"As kids, we were all afraid of getting polio," he says, "because if you got polio, you could end up in the dreaded iron lung and we were all terrified of those." Iron lungs were respirators that enclosed most of a person's body; people with severe cases often would end up in these respirators as they fought for their lives.

John remembers going to see matinee showings of cowboy movies on Saturdays and, before the movie, shorts would run. "Usually they showed the news," he says, "but I just remember seeing this one clip warning us about polio and it just showed all these kids in iron lungs." If kids survived the iron lung, they'd often come back to school on crutches, in leg braces, or in wheelchairs.

"We all tried to be really careful in the summer — or, as we called it back then, 'polio season,''" John says. This was because every year around Memorial Day, major outbreaks would begin to emerge and they'd spike sometime around August. People weren't really sure how the disease spread at the time, but many believed it traveled through the water. There was no cure — and every child was susceptible to getting sick with it.

"We couldn't swim in hot weather," he remembers, "and the municipal outdoor pool would close down in August."

Then, in 1954 clinical trials began for Dr. Jonas Salk's vaccine against polio and within a year, his vaccine was announced safe. "I got that vaccine at school," John says. Within two years, U.S. polio cases had dropped 85-95 percent — even before a second vaccine was developed by Dr. Albert Sabin in the 1960s. "I remember how much better things got after the vaccines came out. They changed everything," John says.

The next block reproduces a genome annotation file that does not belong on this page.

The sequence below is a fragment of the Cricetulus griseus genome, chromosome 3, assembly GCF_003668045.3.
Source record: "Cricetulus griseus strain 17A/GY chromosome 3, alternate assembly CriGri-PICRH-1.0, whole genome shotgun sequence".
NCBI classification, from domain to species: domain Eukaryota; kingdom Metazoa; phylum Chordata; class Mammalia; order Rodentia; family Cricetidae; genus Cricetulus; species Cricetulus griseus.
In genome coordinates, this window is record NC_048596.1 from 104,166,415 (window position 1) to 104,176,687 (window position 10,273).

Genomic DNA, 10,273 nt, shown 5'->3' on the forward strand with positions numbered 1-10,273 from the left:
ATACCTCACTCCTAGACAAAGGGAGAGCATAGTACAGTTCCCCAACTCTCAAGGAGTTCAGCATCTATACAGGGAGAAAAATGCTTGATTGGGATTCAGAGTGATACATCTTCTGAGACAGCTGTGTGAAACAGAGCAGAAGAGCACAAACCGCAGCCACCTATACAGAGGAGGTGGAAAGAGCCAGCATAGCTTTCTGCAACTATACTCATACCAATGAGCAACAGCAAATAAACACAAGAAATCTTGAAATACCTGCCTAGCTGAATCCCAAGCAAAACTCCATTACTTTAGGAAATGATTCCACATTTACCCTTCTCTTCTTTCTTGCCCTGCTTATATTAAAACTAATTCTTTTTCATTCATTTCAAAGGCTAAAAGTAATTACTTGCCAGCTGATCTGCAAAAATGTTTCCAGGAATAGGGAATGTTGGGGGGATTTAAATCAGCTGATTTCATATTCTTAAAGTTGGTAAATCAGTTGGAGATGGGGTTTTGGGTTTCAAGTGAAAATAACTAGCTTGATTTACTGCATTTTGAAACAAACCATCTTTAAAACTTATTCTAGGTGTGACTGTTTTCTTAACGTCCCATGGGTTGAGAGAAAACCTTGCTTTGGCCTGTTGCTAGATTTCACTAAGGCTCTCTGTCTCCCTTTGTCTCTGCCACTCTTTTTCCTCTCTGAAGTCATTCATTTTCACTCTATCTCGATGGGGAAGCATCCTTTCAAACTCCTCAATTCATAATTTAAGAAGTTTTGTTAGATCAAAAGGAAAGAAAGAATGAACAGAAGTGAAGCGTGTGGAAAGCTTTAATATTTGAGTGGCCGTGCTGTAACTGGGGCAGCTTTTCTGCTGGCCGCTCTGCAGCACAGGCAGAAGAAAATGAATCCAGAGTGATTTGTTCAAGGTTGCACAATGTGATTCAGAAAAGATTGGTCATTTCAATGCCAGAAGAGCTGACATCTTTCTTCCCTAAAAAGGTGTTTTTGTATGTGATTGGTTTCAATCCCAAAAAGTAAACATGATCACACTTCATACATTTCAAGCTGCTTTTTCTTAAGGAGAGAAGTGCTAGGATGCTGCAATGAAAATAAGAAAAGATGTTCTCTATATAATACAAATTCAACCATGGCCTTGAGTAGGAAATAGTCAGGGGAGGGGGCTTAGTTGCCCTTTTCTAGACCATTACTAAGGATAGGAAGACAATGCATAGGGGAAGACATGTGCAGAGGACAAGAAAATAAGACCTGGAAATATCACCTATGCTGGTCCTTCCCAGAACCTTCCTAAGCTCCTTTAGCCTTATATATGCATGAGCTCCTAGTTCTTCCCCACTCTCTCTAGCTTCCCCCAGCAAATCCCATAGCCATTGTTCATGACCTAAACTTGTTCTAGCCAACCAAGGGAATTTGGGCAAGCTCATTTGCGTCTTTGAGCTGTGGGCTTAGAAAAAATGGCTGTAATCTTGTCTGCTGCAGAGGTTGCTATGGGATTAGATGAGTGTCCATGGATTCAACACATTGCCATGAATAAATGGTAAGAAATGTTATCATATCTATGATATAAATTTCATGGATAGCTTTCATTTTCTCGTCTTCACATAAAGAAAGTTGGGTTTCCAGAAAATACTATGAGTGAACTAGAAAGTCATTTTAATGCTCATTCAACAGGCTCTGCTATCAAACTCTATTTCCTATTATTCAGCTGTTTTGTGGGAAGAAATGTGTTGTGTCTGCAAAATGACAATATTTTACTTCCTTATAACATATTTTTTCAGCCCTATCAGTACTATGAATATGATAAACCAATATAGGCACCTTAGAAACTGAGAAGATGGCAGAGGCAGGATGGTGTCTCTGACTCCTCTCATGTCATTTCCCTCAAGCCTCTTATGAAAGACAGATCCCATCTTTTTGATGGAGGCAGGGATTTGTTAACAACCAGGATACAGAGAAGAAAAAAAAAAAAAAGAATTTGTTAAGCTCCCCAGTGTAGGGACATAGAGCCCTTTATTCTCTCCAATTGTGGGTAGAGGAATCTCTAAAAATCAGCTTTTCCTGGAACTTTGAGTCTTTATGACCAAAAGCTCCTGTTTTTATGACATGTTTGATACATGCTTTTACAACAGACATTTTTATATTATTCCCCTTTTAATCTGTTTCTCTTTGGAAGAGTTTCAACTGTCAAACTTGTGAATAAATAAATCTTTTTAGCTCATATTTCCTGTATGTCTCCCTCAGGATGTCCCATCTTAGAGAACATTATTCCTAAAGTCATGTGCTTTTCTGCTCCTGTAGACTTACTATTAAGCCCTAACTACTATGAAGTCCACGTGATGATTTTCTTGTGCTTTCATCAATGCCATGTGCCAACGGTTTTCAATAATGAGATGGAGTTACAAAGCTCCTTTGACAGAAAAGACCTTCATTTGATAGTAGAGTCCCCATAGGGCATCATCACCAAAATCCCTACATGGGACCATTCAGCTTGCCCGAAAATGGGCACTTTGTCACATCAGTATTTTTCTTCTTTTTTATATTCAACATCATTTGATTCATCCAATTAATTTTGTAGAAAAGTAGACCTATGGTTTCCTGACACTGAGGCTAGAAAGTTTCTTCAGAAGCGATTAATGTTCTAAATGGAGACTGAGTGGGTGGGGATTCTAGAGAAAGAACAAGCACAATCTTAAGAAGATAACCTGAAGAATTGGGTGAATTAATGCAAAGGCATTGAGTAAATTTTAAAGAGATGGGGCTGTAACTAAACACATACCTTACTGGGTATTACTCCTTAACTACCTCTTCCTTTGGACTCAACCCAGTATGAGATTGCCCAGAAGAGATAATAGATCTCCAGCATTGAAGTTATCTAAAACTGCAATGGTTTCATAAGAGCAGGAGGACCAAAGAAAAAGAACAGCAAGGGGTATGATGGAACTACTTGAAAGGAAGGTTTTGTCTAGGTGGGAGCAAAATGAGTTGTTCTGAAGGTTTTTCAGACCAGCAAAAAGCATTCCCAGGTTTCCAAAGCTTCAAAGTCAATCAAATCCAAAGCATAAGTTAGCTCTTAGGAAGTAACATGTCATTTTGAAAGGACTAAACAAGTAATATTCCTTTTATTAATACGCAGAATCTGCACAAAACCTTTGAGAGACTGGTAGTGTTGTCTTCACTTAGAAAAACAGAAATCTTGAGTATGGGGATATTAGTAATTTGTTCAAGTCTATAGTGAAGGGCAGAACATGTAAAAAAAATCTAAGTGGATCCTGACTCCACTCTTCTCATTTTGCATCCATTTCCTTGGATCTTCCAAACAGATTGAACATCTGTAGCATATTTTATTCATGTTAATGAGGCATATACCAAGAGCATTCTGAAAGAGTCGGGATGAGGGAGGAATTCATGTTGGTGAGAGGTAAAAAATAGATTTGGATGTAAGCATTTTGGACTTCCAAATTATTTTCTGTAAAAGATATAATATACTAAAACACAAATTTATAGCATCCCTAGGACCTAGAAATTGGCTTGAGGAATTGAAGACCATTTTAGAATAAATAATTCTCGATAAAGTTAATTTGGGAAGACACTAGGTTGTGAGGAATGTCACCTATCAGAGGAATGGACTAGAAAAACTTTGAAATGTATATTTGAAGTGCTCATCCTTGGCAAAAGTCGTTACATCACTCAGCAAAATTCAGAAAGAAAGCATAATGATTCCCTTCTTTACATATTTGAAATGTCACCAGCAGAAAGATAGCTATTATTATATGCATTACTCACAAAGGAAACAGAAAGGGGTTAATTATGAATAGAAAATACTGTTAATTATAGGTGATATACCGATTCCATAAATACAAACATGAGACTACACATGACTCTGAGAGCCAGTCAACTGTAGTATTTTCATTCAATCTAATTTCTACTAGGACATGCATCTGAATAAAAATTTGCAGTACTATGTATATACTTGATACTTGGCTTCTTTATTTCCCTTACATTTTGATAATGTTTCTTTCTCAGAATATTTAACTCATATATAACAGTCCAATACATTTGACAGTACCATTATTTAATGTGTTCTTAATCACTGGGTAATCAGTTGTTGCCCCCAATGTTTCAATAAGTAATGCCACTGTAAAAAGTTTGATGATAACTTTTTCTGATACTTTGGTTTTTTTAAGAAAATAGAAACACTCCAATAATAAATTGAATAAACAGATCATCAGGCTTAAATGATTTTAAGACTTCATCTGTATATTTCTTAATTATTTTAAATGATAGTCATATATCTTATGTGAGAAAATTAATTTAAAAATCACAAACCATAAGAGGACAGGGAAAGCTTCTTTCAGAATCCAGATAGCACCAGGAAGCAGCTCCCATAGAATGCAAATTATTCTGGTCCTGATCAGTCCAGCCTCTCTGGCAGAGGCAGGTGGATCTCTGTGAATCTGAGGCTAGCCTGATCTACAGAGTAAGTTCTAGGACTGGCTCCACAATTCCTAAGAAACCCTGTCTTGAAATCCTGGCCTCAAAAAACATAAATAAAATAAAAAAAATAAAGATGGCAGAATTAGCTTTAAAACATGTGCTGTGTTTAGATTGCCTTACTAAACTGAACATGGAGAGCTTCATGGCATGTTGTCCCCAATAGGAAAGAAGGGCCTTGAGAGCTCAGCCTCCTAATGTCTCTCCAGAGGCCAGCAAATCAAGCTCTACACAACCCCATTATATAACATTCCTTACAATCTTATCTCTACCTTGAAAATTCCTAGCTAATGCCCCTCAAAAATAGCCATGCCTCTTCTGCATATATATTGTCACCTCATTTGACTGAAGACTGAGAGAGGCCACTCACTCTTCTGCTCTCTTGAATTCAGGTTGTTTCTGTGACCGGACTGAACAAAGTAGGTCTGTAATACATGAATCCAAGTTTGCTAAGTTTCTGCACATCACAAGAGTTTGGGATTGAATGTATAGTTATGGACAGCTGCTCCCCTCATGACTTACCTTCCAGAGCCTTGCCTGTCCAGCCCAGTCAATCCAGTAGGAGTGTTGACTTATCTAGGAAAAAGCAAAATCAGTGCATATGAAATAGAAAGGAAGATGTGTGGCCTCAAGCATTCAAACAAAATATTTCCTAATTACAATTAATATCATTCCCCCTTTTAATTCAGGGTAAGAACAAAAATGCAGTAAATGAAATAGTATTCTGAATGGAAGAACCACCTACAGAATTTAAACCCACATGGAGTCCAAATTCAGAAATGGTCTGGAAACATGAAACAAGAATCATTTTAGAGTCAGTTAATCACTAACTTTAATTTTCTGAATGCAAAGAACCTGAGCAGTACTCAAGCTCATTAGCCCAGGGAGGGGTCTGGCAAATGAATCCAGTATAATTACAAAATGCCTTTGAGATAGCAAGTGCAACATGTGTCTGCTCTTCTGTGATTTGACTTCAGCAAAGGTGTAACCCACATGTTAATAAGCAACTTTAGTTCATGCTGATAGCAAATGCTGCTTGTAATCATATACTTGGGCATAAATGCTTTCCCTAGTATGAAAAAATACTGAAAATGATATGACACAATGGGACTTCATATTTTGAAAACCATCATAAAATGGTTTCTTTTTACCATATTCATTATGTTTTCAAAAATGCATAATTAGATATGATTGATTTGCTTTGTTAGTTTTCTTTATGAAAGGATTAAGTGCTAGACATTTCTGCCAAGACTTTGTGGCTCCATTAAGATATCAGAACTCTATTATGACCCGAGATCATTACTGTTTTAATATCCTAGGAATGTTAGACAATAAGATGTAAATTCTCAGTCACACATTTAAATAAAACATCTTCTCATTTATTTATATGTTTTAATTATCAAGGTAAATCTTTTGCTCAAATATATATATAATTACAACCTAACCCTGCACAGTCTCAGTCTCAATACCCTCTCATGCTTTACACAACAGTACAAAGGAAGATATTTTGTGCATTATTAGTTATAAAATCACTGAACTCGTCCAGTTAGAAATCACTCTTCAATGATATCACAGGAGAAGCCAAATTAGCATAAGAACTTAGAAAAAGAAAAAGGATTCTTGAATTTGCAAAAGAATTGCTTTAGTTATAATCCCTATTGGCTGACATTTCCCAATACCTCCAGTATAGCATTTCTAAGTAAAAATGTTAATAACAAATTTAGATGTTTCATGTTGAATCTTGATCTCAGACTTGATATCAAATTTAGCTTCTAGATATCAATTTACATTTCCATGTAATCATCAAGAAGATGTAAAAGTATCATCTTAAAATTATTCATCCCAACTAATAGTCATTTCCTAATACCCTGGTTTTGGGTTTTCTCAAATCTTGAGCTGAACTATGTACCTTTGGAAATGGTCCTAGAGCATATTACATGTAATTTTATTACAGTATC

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When "bobcat" trended on Twitter this week, no one anticipated the unreal series of events they were about to witness. The bizarre bobcat encounter was captured on a security cam video and...well...you just have to see it. (Read the following description if you want to be prepared, or skip down to the video if you want to be surprised. I promise, it's a wild ride either way.)

In a North Carolina neighborhood that looks like a present-day Pleasantville, a man carries a cup of coffee and a plate of brownies out to his car. "Good mornin!" he calls cheerfully to a neighbor jogging by. As he sets his coffee cup on the hood of the car, he says, "I need to wash my car." Well, shucks. His wife enters the camera frame on the other side of the car.

So far, it's just about the most classic modern Americana scene imaginable. And then...

A horrifying "rrrrawwwww!" Blood-curdling screaming. Running. Panic. The man abandons the brownies, races to his wife's side of the car, then emerges with an animal in his hands. He holds the creature up like Rafiki holding up Simba, then yells in its face, "Oh my god! It's a bobcat! Oh my god!"